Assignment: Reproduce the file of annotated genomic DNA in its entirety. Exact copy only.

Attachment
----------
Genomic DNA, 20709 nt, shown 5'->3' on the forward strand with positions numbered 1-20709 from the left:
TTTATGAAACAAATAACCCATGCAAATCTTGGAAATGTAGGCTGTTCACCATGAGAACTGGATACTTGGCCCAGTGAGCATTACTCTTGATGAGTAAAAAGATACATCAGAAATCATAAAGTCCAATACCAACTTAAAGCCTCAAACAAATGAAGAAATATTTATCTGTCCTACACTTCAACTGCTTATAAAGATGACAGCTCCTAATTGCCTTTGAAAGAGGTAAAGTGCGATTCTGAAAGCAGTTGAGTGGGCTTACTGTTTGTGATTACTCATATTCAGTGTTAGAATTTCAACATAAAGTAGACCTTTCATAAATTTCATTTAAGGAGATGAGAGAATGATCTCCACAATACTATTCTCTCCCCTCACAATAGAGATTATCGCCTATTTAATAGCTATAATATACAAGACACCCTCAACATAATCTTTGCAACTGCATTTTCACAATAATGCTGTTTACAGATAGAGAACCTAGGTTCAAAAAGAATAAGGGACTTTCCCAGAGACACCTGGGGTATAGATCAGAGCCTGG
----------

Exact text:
Genomic DNA, 20709 nt, shown 5'->3' on the forward strand with positions numbered 1-20709 from the left:
TTTATGAAACAAATAACCCATGCAAATCTTGGAAATGTAGGCTGTTCACCATGAGAACTGGATACTTGGCCCAGTGAGCATTACTCTTGATGAGTAAAAAGATACATCAGAAATCATAAAGTCCAATACCAACTTAAAGCCTCAAACAAATGAAGAAATATTTATCTGTCCTACACTTCAACTGCTTATAAAGATGACAGCTCCTAATTGCCTTTGAAAGAGGTAAAGTGCGATTCTGAAAGCAGTTGAGTGGGCTTACTGTTTGTGATTACTCATATTCAGTGTTAGAATTTCAACATAAAGTAGACCTTTCATAAATTTCATTTAAGGAGATGAGAGAATGATCTCCACAATACTATTCTCTCCCCTCACAATAGAGATTATCGCCTATTTAATAGCTATAATATACAAGACACCCTCAACATAATCTTTGCAACTGCATTTTCACAATAATGCTGTTTACAGATAGAGAACCTAGGTTCAAAAAGAATAAGGGACTTTCCCAGAGACACCTGGGGTATAGATCAGAGCCTGG